Early last year, while I was at a book fair in the North West province where I was giving a talk about the coming together of literature and the internet, a Kenyan blogger, who was also attending the same event, said something to me that hasn’t left me: he said that, in all the countries he had traveled to in the continent, South Africa was the most race conscious he has been in; that whenever he was in the country, he is always made aware of his race as a Black man because of how the society is set up.

At the time of discussion, I had never been outside of the country and so I couldn’t fully understand what he meant. True, our country was and still is “race conscious”, but, having never experienced anything other than that race consciousness he was talking about, I had always believed that every other African country was the same way. To me, the fact that we, as a continent, shared a common history of colonialism and the oppression of Black people by the West meant that our outlooks on life, especially when it came to race and race relations, were all the same. I had honestly never imagined it being any other way, and his statement meant I had to change all of that.


Early this year I had the pleasure of traveling to The Netherlands to give a talk about the work I had been doing the year before, to contribute to the decolonisation of literature in the country, and it was while I was there that I got to realise how “unique” South African race relations were in comparison to those of the rest of the world. While there, I realised just how much the conditions that shaped the history of our country helped to develop a particular race consciousness between South Africans. The trip made me realise that, as far as talking race goes, South Africans are in a league of their own.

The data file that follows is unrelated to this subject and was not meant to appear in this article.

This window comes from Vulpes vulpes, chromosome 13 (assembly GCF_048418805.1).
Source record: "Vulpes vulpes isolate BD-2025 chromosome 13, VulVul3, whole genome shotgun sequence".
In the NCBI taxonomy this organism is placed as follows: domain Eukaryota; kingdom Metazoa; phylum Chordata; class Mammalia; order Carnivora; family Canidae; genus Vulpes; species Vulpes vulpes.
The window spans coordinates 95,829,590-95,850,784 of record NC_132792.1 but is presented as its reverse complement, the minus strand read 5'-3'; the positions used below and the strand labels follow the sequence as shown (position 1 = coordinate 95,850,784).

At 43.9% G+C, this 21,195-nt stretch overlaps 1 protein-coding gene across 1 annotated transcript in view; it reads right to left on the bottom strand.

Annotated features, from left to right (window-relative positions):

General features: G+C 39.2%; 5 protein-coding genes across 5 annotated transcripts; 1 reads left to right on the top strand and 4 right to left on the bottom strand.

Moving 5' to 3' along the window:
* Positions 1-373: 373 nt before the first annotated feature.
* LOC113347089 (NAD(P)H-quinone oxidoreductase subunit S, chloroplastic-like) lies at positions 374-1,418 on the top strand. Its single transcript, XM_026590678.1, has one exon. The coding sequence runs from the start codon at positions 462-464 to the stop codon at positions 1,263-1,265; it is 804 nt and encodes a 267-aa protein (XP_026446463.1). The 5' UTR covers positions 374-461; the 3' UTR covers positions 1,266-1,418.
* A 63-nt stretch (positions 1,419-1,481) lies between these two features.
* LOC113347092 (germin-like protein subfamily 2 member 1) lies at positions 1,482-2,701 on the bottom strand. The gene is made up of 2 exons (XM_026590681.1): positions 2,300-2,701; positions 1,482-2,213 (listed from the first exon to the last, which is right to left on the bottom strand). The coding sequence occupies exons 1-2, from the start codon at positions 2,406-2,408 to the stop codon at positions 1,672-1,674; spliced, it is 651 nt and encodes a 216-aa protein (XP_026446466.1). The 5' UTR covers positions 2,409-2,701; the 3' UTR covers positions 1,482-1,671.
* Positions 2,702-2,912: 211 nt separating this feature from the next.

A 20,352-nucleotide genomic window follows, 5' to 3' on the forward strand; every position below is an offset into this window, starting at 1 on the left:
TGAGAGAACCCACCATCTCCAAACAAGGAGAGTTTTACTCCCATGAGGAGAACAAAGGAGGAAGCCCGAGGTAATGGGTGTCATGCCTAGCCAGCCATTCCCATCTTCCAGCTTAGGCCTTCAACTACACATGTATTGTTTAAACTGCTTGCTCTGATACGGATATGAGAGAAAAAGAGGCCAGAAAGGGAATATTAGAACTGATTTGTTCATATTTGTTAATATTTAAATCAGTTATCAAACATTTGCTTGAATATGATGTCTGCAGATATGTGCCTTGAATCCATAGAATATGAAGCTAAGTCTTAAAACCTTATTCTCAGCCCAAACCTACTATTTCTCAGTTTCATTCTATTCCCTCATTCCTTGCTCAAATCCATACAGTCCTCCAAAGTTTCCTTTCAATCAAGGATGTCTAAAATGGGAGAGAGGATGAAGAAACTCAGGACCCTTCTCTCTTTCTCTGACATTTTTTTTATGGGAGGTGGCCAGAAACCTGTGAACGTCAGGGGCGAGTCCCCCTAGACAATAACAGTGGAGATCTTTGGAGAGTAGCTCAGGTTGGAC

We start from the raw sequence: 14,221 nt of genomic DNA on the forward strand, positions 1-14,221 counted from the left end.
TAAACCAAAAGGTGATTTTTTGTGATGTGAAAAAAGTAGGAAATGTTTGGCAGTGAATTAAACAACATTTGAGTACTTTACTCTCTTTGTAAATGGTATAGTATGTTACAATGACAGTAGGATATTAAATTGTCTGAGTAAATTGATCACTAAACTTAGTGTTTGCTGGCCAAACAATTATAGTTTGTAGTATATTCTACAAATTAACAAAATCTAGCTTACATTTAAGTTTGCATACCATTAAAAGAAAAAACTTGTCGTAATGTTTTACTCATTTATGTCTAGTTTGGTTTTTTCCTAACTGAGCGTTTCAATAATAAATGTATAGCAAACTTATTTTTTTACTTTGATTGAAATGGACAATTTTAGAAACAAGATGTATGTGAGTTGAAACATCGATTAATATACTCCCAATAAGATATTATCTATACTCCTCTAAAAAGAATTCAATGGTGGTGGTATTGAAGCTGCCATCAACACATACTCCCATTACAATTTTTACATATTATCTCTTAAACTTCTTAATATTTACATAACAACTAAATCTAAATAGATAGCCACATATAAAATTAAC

One of the many things that shaped the way South Africans see and speak about race is the nature of the country’s colonial history itself. You see, unlike with many other former colonies throughout the continent, and the world, South Africa’s former colonisers not only colonised the country, they also settled in it. They stayed around after the colonisation and formed part of the country’s racial makeup – even though they separated themselves from the natives from the get go – and they continue to be around even now. These conditions, amongst many others, helped to create a racial atmosphere in the country where the colonisers were not just people who, once a while, visited the country to collect its resources and exploit it, but people who did all of those things while living only a taxi ride away from their colonial “subjects”.

All these are conditions that have developed over time, and continue to evolve as times change and conditions develop.

Speaking about race, in the South African context, means more than it does in many other countries: it means speaking about things that are as much physical as they are conceptual. For instance, while it has been made clear that there is a need to decolonise the curriculums taught in South African universities (which is a universal and conceptual issue), Black students in South African universities also have other things to worry about which are more local and physical in nature: like being in physical spaces that were not built to accommodate you, being taught by people who don’t look like you, and, for academics, having to take up a new culture of Whiteness, and rejecting (or forgetting, at least) your own culture of Blackness, in order to function in the institutions where you teach.

And while some of those examples may seem universal, they actually aren’t. Unlike with other former colonies around the world, the physical presence of colonisers in South Africa created new dimensions in the struggles that South African natives had to face in their efforts to define themselves. Instead of just dealing with the fact that the people doing harm to them stayed in faraway places, they had to live with their oppressors throughout their period of oppression.

But in the end, even though our racial consciousness as a country is “stronger” than others, this does not mean that our struggle with racism is more important or better than theirs. The struggle against racism is a universal one, and all the tools that can be used to defeat it are equally important.


This blog also forms part of our Rights 2.0 – Bridging Divides project. Find out more here.